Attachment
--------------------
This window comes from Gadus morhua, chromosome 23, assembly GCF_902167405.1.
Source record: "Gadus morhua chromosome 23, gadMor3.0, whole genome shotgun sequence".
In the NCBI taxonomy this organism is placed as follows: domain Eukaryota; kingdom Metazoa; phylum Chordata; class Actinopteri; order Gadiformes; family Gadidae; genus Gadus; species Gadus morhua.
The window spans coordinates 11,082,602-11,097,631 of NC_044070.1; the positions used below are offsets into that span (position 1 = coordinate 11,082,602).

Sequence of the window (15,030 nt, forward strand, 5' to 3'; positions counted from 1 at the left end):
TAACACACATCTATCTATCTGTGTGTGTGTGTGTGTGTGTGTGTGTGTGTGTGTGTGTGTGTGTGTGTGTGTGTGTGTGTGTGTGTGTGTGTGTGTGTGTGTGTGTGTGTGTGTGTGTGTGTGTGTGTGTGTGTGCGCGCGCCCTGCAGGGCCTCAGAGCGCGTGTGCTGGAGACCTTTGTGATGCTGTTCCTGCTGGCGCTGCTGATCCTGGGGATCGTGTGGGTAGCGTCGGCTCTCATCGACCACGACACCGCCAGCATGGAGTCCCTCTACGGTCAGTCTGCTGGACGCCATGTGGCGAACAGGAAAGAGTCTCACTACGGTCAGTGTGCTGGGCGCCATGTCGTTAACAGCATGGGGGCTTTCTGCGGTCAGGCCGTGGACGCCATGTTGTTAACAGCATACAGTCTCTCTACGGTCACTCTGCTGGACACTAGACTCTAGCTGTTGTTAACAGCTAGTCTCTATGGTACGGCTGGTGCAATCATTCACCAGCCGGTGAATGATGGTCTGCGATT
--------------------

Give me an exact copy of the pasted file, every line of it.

This window comes from Gadus morhua, chromosome 23, assembly GCF_902167405.1.
Source record: "Gadus morhua chromosome 23, gadMor3.0, whole genome shotgun sequence".
In the NCBI taxonomy this organism is placed as follows: domain Eukaryota; kingdom Metazoa; phylum Chordata; class Actinopteri; order Gadiformes; family Gadidae; genus Gadus; species Gadus morhua.
The window spans coordinates 11,082,602-11,097,631 of NC_044070.1; the positions used below are offsets into that span (position 1 = coordinate 11,082,602).

Sequence of the window (15,030 nt, forward strand, 5' to 3'; positions counted from 1 at the left end):
TAACACACATCTATCTATCTGTGTGTGTGTGTGTGTGTGTGTGTGTGTGTGTGTGTGTGTGTGTGTGTGTGTGTGTGTGTGTGTGTGTGTGTGTGTGTGTGTGTGTGTGTGTGTGTGTGTGTGTGTGTGTGTGTGCGCGCGCCCTGCAGGGCCTCAGAGCGCGTGTGCTGGAGACCTTTGTGATGCTGTTCCTGCTGGCGCTGCTGATCCTGGGGATCGTGTGGGTAGCGTCGGCTCTCATCGACCACGACACCGCCAGCATGGAGTCCCTCTACGGTCAGTCTGCTGGACGCCATGTGGCGAACAGGAAAGAGTCTCACTACGGTCAGTGTGCTGGGCGCCATGTCGTTAACAGCATGGGGGCTTTCTGCGGTCAGGCCGTGGACGCCATGTTGTTAACAGCATACAGTCTCTCTACGGTCACTCTGCTGGACACTAGACTCTAGCTGTTGTTAACAGCTAGTCTCTATGGTACGGCTGGTGCAATCATTCACCAGCCGGTGAATGATGGTCTGCGATT